These Broken Stars is quite a good science-fiction novel. I’m not as familiar with SF as I am with fantasy, so I couldn’t say for sure whether any of what Spooner and Kaufman use is “cliché” or not, but for someone who doesn’t like SF normally, I thought they presented it really well in a way that made me like it. I especially love the moment when Lilac and Tarver first land on the planet and there’s that glorious image of the Icarus falling from the sky. I could see it happening like a giant panorama was placed in front of me.
For having such a lack of action, I also thought that Kaufman and Spooner did a decent job of pacing the mystery to sort of disguise the fact that the book was 80% romance and only 5% action. I didn’t really notice that there hadn’t been much action until the very end when I started getting more disgruntled with the book. A sort of good and bad together, really: not enough action but a good pacing to disguise that fact.
I did become more dissatisfied once Tarver and Lilac reached the shack, which is where the plot started falling apart a bit, I thought. For one, what happens to Lilac after they explode the shack was very abrupt and didn’t make any sense, and I also saw no point to the whole thing except to add some angst to again disguise the lack of action. The dimensional rift was poorly explained, and also poorly explained was why the Icarus crashed in the first place.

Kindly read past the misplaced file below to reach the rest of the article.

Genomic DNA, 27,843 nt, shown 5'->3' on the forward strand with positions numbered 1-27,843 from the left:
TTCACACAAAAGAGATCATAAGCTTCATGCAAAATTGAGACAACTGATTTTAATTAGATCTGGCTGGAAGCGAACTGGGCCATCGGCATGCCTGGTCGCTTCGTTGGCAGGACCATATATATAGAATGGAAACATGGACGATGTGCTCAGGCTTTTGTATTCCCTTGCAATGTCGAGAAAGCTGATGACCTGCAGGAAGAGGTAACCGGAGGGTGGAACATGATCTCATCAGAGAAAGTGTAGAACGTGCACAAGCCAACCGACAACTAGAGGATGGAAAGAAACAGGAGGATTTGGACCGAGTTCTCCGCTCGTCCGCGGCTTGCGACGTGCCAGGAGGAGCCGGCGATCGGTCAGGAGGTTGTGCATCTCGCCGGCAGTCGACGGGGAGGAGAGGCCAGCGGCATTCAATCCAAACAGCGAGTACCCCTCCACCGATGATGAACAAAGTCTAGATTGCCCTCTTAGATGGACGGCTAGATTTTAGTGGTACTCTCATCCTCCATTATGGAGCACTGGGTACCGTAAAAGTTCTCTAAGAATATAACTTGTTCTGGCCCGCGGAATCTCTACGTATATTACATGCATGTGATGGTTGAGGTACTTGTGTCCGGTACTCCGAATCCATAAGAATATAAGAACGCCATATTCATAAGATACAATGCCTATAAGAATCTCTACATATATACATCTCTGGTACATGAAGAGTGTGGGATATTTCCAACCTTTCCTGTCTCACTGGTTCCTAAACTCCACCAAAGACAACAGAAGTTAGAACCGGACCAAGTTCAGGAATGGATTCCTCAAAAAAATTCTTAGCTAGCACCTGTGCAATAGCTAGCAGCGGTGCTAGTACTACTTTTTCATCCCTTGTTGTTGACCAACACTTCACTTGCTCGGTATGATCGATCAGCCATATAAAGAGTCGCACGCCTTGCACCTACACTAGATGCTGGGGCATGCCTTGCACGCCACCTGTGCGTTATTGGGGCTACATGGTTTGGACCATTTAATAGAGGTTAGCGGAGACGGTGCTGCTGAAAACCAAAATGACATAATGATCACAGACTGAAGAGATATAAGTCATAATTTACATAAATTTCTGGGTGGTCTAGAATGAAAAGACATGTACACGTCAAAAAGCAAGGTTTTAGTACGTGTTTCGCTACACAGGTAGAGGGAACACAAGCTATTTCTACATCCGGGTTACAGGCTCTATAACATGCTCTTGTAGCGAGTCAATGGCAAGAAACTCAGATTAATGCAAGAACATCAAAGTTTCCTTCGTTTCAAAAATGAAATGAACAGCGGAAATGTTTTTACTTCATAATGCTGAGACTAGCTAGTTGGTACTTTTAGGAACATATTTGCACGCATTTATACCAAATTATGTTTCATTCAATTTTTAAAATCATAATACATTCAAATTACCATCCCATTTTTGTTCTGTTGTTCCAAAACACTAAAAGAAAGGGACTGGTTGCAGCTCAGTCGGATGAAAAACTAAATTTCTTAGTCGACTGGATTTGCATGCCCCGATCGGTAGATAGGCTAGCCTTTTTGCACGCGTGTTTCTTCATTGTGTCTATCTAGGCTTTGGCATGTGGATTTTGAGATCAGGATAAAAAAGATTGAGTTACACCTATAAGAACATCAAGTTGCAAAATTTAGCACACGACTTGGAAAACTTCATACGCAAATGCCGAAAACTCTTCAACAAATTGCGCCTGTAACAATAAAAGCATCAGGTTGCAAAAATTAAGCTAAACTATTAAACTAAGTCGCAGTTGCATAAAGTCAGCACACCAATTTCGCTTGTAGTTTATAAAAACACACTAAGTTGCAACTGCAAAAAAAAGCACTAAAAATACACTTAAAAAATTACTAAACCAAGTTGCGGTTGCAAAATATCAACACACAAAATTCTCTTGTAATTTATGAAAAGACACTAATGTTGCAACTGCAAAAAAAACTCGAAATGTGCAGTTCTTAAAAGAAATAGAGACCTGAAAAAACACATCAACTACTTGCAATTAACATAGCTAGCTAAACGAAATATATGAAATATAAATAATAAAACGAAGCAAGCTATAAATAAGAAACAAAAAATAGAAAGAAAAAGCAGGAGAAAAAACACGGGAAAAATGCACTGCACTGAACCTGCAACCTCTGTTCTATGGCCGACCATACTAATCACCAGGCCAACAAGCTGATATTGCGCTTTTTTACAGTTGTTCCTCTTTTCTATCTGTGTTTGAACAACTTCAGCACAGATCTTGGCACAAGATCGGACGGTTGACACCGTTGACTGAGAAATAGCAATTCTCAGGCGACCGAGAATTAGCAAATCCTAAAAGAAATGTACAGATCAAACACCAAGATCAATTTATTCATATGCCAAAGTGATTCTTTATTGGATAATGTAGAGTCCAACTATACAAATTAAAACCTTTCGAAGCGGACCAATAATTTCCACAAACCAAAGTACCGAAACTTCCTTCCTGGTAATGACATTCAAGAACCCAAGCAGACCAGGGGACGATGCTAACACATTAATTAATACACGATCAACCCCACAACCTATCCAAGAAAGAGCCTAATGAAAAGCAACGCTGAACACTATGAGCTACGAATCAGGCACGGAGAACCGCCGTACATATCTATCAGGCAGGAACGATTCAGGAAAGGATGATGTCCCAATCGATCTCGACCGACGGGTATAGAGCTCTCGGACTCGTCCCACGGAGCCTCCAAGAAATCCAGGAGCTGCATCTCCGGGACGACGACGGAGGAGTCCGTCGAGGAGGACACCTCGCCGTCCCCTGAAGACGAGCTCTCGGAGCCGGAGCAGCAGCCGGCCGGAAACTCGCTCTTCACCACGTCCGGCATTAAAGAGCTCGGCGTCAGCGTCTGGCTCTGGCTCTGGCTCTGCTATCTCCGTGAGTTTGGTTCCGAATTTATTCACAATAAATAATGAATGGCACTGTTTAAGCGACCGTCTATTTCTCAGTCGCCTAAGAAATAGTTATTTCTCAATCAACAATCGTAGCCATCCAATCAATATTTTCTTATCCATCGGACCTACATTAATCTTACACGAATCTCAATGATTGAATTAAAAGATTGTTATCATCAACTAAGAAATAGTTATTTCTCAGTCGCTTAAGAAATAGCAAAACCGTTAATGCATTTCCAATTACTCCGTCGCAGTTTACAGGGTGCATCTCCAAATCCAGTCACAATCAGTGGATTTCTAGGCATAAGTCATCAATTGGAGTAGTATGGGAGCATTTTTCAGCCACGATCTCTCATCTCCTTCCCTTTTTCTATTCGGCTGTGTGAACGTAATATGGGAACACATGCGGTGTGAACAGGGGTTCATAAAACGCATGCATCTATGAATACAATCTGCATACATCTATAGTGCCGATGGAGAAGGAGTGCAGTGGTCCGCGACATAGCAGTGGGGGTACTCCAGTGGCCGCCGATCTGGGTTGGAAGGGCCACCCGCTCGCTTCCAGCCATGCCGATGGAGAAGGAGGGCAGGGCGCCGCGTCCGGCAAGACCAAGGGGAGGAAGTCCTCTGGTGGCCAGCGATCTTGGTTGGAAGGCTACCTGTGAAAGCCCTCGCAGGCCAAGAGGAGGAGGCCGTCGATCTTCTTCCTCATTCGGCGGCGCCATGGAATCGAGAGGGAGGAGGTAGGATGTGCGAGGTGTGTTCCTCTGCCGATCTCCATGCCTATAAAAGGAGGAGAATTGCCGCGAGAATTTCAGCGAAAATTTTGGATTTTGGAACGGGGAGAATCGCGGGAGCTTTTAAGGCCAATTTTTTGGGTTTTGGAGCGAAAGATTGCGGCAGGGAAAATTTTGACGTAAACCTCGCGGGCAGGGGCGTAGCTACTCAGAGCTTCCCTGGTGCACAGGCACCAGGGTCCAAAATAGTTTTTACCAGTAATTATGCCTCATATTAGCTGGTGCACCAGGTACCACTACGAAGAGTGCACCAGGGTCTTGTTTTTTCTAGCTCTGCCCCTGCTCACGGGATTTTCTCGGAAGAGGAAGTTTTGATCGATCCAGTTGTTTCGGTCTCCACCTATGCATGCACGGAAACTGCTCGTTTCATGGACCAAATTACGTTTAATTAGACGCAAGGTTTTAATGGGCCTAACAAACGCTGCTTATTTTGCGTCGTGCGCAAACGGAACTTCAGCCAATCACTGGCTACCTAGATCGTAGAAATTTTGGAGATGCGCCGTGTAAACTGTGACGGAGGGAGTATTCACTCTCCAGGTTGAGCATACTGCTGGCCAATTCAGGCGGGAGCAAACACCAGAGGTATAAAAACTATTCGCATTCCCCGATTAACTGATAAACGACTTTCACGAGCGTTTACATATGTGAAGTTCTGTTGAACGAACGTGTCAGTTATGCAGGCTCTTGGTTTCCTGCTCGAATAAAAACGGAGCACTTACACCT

I also thought the book was overly long and tedious in places, especially in the romance parts.
Recommended Age Range: 12+
Warnings: Implied sex, some graphic imagery.
Genre: Science Fiction, Young Adult
Before us, pieces of debris are streaming down from the sky in long, slow arcs, burning as they fall like a meteor shower or incoming missiles. They’re only a sideshow, though.
The Icarus is falling. She’s like a great beast up in the sky, and I imagine her groaning as she wallows and turns, some part of her still fighting, engines still firing in an attempt to escape gravity. For a few moments she seems to hange there, eclipsing one of the planet’s moons, pale in the afternoon sky. But what comes next is inevitable, and I find myself reaching out to put an arm around the girl beside me as the ship dies, pieces still peeling away as she makes her final descent.
These Broken Stars starts out fairly strong but ends messily, in my opinion. The plot begins to fall apart, the lack of action begins to show through the seams of the pacing and romance, and frankly, I thought a majority of the ending didn’t make any sense. It’s good, soft SF and fairly original, even if the “crash land on a planet (sub: island) and now we must survive” trope is overused.